Harlem – to many, that notorious area in New York is one of the most dangerous places. Ghetto, place where no white man should go. Place where I too was warned about before my first trip to the city. It was a place that was not safe, unless you were in a moving vehicle and did not stop no matter what, they said.
It is true that Harlem has deserved it repautation back in the days. The area spreading north of Central Park in Manhattan was for decades a pain in the butt for NYPD, the crime rates high, streets full of gangs and drugs – an area that not many should visit.
And of course that is the area we chose as the place to stay on our recent trip to New York. Until this time, I had always stayed at the southern parts of the city and this time we wanted something different. So we chose Harlem. Many people told us we were insane, asked if we really wanted to get in trouble on purpose. Some said we were plain stupid to be doing something like that, because Harlem is notorious. It is for black people. But naturally, we had done our homework and knew better, the area did not live to its reputation any longer.But no matter how hard we tried explaining the current situation, the prejudices stayed strong.
During the six day-trip we had time to walk on the streets of Harlem quite a bit. The area turned out to be surprisingly large and versatile. Sometimes the streets were nice and pretty, almost like any street in upper west side. Sometimes they were more rugged, framed by worn out buildings, and just like I had imagined Harlem to be – full of life and black people shouting ”bro” every five seconds to their mates. Yep, sometimes the stereotypes match the reality, but only in a positive way I have to say.
We walked hours on the streets, sometimes even after midnight, but not once did I feel unsafe.
According to the locals, the area has cleaned up dramatically over the past decade as the rents have rocketed. Yes, the ethnical profile of the people still differs from the downtown neighbourhoods, but crimes have become more rare. Surprisingly, there is a lot less crime in Harlem these days than in the areas south of Central Park according to the crime statistics of the first quarter of the year. Sure it can be that the crimes in Harlem are more violent than the ones in the more touristic areas, which most probably is full of petty crime, but then again, it is more likely that the more violent events are between two people who already know each other, thus not having big impact on tourists.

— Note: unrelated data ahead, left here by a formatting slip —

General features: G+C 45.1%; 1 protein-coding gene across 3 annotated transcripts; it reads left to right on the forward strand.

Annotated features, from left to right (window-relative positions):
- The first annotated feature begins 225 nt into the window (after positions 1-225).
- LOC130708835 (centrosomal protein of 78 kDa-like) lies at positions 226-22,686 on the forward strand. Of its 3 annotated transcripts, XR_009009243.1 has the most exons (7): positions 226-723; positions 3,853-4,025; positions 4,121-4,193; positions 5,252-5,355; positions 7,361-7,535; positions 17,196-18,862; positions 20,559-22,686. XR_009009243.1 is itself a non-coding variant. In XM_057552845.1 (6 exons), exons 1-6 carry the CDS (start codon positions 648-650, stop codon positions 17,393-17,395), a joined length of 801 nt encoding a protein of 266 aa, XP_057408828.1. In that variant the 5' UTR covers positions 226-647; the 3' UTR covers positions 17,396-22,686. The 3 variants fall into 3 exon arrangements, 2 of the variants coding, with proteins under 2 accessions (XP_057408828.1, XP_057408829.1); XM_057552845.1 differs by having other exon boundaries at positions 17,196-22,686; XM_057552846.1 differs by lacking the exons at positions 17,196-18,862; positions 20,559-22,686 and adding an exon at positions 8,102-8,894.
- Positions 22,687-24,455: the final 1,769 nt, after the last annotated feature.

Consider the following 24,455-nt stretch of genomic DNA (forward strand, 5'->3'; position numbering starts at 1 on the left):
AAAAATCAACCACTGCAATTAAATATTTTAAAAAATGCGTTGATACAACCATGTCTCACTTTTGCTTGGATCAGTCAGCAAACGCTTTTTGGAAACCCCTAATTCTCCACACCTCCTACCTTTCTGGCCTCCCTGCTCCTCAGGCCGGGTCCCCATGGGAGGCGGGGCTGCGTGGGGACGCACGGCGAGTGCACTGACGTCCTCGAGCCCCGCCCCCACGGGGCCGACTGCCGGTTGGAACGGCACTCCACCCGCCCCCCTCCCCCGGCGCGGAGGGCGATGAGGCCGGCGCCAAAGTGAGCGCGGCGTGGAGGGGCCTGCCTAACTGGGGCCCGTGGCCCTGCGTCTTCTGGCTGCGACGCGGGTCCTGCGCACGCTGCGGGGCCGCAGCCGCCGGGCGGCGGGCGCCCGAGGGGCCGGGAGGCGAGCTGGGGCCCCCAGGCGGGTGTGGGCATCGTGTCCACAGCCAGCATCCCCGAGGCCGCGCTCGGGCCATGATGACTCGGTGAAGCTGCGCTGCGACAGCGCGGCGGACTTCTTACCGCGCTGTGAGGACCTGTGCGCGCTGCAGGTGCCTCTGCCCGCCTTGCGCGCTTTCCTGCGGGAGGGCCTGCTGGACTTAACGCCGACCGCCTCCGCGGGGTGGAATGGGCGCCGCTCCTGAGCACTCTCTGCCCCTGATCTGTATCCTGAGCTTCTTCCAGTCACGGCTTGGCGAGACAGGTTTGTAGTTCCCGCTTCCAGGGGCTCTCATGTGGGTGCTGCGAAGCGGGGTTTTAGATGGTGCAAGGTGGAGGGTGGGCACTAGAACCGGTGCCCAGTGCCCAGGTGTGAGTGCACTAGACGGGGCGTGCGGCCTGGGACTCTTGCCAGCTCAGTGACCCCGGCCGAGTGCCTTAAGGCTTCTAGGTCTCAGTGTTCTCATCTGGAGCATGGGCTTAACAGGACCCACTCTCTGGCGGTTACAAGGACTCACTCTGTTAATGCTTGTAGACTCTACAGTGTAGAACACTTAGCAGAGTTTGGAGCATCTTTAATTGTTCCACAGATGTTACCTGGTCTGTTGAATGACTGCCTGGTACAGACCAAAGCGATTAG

Even though I strongly think Harlem is far from that horrible, notorious area it used to be and one that many people think still is, I would not claim it to be totally safe. On our first day we were greeted by a drug addict raging to two patrols in front of our building. On another day, we passed by a church with three patrols in front of it, guarding the building fully armed. Turned out it was cash for guns-day. We must have seemed slightly amused as we realized the situation as one of the officers courages us too to get our guns and exchange them to cash. Apparently it had even been rather busy in the morning, although we did not see any potential clients nearby at that time. So yes, there are guns and crime in Harlem too, but you really do have a hard time finding an area free of those basically anywhere in the world.
I personally did like Harlem a lot. The ragged, sometimes slightly outworn areas were full of life and character. It was like a different world from the upscale, polished downtown areas full of tourists and shiny buildings. This was real, this was different. Here, the traffic was light, people were not rushing all around. There were plenty of nice little cafes and diners, and I have to admit, it was interesting just to walk around, observing peoples behaviour, maneuvers and style of interaction. It was different, it was fresh. Instead of being scared for my safety, I felt like I had found yet another wonderful side of New York I had not known before. Staying in Harlem really was a good call.